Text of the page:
Hop aboard the little train!
We didn’t manage a ride, but we did see the Les Petits Trains of Saumur from afar up by the Chateau de Saumur. If you’ve got reluctant walkers and only 24 hours in the town, this is a fun option for seeing all the main tourist sites without the whining! The journey takes about 45-minutes and there’s a bit of commentary too.
Where to stay in Saumur France
This 18th century hotel is in a fantastic location, sitting on a road next to the River Loire, in the shadow of the looming Chateau de Saumur. If you’re in a car, nip down a small alleyway just after the hotel and you’ll find the hotel’s large enclosed parking area (€9 – book in advance). The hotel is immediately welcoming with its pretty gardens, towering trees, colourful flowerbeds and a cobbled courtyard laid with tables and chairs.
Inside, the prestigious hallmarks of the building’s past have been lovingly-preserved (check out the renovation photos in the hall) and the staircase, crowned by a trompe-l’oeil ceiling, is one of the most eye-catching aspects. The stone steps and iron bannister wind and wend themselves up through the middle of the building past view-gazing windows to the second floor (or there is an elevator if you don’t fancy lugging the bags up this way).
A side door, hidden away at the end of the corridor, leads out into a slightly less elegant area of the hotel – the third floor, where our family suite was located. Our room was large, but the only windows were two skylights which adults can just about see out of if you stand on the bed and poke your head out of the window. A bit of a shame as the view outside in both directions was quite spectacular. While nothing special, our room had comfy beds, a separate toilet to the bathroom, coffee machine and a fridge and it fit four of us comfortably. From the hotel’s photographs, the bedrooms on the lower floors are much more impressive, and still boast their original decor from Louis XVI, the Restoration and Empire periods.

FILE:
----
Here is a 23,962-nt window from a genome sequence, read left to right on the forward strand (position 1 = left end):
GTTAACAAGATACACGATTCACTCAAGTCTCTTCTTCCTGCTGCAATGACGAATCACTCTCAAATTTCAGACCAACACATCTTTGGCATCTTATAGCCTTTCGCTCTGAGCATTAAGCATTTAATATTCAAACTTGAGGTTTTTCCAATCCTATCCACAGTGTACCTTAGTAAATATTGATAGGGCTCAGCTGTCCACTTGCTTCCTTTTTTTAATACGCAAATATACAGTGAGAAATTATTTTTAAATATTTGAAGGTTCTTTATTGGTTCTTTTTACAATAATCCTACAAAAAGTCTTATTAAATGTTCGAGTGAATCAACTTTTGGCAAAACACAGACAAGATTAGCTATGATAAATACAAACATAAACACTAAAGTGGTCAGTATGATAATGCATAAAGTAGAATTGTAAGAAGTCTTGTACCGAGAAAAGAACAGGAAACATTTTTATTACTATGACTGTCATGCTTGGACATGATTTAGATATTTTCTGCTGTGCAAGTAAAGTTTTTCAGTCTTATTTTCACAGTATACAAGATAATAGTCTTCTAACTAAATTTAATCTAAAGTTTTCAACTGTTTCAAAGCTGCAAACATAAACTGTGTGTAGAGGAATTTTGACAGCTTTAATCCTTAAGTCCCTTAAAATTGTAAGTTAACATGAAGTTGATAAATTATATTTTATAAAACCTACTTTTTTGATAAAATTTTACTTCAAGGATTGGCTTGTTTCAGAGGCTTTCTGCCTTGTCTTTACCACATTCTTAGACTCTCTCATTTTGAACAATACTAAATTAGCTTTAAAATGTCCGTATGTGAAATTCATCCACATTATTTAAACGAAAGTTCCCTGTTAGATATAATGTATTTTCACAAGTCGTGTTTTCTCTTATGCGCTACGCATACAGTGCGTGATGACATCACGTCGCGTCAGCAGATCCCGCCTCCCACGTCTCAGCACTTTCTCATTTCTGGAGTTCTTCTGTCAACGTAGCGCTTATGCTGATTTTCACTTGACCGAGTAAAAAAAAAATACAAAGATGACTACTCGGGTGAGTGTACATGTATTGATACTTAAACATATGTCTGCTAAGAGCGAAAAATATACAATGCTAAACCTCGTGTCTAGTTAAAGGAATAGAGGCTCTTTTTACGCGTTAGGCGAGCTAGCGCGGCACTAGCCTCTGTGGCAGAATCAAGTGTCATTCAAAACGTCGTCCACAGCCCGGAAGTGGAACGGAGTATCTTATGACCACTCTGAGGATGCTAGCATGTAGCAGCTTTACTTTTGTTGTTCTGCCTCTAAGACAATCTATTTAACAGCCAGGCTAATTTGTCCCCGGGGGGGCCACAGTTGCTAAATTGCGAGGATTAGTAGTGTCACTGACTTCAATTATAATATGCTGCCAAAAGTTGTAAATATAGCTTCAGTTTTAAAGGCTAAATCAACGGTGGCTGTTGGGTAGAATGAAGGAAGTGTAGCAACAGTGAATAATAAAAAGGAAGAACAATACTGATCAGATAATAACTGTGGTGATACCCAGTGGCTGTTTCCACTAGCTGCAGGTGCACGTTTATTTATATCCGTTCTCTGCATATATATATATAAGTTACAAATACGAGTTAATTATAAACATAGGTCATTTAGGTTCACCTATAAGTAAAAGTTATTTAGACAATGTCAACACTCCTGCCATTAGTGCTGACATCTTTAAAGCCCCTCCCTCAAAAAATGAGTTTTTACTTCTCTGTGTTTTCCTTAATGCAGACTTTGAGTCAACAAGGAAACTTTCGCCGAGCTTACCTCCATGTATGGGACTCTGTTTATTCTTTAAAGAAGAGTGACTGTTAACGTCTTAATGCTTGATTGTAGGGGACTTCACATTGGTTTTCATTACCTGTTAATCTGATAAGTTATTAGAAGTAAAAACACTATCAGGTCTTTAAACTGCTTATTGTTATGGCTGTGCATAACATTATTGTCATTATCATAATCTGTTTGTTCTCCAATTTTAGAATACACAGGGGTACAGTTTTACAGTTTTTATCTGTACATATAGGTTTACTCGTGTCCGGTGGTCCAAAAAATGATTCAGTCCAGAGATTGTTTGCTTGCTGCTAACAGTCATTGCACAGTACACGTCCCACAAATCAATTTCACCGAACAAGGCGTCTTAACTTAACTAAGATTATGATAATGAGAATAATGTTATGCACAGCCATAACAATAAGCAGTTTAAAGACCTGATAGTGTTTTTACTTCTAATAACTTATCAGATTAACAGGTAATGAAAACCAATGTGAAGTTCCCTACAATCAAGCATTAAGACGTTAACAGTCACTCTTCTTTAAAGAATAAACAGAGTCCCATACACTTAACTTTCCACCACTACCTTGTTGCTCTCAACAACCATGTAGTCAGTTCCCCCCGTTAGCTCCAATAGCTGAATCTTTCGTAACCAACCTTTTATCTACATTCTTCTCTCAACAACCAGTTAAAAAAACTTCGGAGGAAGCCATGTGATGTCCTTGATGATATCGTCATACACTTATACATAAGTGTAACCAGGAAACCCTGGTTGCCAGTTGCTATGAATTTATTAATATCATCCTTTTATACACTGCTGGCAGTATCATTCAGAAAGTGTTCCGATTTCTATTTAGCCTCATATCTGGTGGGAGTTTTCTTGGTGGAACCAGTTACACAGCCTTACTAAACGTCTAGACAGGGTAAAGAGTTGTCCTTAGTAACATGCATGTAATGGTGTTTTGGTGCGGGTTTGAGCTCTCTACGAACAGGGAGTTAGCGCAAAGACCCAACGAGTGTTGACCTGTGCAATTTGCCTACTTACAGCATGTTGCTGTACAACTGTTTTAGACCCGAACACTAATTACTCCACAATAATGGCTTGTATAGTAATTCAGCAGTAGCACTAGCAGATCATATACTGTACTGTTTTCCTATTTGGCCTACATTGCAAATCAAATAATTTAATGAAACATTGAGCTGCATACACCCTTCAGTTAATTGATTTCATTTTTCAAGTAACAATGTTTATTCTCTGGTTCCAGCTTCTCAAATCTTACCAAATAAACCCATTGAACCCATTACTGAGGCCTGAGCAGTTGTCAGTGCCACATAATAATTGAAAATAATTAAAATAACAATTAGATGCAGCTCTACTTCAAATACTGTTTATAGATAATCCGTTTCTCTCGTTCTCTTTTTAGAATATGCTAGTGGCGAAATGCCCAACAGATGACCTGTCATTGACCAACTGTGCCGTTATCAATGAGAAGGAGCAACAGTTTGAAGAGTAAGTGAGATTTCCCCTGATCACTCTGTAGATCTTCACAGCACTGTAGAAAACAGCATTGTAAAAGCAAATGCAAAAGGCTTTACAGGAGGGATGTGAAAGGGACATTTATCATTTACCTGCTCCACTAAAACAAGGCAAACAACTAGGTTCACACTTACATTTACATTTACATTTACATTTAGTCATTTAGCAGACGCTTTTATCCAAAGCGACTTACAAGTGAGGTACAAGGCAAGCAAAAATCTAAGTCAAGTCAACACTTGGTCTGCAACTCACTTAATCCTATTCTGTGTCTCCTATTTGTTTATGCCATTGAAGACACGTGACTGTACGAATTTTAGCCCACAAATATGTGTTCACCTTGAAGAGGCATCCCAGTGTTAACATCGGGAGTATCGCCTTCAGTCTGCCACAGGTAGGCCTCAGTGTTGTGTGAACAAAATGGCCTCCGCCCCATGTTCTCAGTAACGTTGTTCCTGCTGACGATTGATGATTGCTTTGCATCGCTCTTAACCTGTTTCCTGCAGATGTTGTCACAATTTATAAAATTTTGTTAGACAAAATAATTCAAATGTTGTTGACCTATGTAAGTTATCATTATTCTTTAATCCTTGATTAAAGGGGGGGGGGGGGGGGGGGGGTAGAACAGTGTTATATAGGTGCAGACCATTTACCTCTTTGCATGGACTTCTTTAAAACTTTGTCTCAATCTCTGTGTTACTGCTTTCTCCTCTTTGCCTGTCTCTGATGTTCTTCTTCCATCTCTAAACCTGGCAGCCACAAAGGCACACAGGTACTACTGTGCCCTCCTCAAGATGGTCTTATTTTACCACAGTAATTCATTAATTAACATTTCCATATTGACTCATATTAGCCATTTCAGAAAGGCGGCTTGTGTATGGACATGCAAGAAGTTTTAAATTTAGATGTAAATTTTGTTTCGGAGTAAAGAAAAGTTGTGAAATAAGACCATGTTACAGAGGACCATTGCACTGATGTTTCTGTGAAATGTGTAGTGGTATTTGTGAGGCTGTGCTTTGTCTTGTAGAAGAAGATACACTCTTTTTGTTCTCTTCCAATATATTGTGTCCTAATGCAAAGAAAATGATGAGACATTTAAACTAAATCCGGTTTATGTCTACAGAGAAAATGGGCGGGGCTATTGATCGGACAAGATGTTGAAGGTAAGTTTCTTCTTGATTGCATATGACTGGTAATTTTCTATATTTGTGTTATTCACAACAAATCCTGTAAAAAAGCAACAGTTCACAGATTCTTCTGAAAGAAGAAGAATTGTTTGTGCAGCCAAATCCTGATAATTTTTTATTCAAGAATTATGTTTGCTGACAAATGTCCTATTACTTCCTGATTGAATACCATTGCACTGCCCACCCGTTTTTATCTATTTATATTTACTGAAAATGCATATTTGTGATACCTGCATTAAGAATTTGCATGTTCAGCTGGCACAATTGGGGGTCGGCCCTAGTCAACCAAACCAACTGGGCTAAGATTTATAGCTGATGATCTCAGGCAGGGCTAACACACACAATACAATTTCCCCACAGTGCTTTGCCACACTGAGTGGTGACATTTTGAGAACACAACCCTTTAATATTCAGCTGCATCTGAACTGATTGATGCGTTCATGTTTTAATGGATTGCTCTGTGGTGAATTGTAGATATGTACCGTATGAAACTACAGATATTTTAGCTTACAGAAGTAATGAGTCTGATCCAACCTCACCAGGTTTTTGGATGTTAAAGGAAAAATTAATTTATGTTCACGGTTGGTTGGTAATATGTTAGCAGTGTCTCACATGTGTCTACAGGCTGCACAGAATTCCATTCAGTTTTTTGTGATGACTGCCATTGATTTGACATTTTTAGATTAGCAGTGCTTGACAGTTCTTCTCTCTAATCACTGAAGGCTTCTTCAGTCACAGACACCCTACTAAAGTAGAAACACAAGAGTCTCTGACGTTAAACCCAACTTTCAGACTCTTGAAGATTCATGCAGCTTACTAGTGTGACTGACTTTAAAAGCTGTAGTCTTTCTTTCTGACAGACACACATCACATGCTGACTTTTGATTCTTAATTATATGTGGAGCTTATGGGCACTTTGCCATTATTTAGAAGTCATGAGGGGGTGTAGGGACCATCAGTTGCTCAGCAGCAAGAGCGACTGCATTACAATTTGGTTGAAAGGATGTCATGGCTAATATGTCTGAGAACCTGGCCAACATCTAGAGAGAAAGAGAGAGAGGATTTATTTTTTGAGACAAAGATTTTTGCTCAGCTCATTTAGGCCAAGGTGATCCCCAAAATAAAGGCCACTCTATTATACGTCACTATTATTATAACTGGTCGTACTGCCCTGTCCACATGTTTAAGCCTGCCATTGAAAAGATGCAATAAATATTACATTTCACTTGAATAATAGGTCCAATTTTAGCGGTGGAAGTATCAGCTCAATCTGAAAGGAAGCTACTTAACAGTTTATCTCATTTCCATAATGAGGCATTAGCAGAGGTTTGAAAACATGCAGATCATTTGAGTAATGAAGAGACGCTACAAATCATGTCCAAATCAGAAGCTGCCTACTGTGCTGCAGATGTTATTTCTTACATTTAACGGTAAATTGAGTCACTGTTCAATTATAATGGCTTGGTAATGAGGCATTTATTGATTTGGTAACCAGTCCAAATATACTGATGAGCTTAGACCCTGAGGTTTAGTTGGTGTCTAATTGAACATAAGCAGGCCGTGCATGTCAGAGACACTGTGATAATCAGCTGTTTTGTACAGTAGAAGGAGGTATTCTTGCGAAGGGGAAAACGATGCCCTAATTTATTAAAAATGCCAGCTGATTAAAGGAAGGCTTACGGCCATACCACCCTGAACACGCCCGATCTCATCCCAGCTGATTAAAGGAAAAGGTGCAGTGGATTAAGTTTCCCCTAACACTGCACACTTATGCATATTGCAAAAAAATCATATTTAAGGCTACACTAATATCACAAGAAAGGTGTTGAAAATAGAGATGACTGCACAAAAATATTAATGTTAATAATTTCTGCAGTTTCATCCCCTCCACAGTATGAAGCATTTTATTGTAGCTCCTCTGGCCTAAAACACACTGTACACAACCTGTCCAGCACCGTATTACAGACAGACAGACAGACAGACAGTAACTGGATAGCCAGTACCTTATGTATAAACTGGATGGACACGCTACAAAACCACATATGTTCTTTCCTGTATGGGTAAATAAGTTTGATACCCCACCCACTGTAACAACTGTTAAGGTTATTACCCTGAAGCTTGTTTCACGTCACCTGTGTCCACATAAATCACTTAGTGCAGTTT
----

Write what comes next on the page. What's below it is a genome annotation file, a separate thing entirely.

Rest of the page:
Outside there is a small, enticing swimming pool and hot tub which share a magnificent view of the castle – bathing here definitely makes you feel rather grand! You’ll also find a restaurant onsite, which opens at 7pm – be aware you need to book for this. On the night we stayed, we couldn’t face fine dining out with our kids as they were travel weary and overtired, so we opted for a room picnic with food we’d bought from the nearby supermarket. The buffet breakfast is €14 for an adult and €7 for a child, which I thought was a bit pricey, so we declined and instead picked up some croissants from a Boulangerie nearby.
For us, the location was great, it was easy to walk into town and being so close to the Chateau made our stay feel quite spectacular and unusual. The enclosed parking onsite felt very safe and was handy as our car was packed to the rafters with our camping equipment, roof box and back box, and I’d have felt a bit nervous about leaving it out on the street.
In hindsight, the kids were actually so good and of an age where we didn’t really need to stopover and we could have managed the trip in one go, but we all really enjoyed exploring Saumur. I’d definitely recommend as a stopover for families heading further south in France.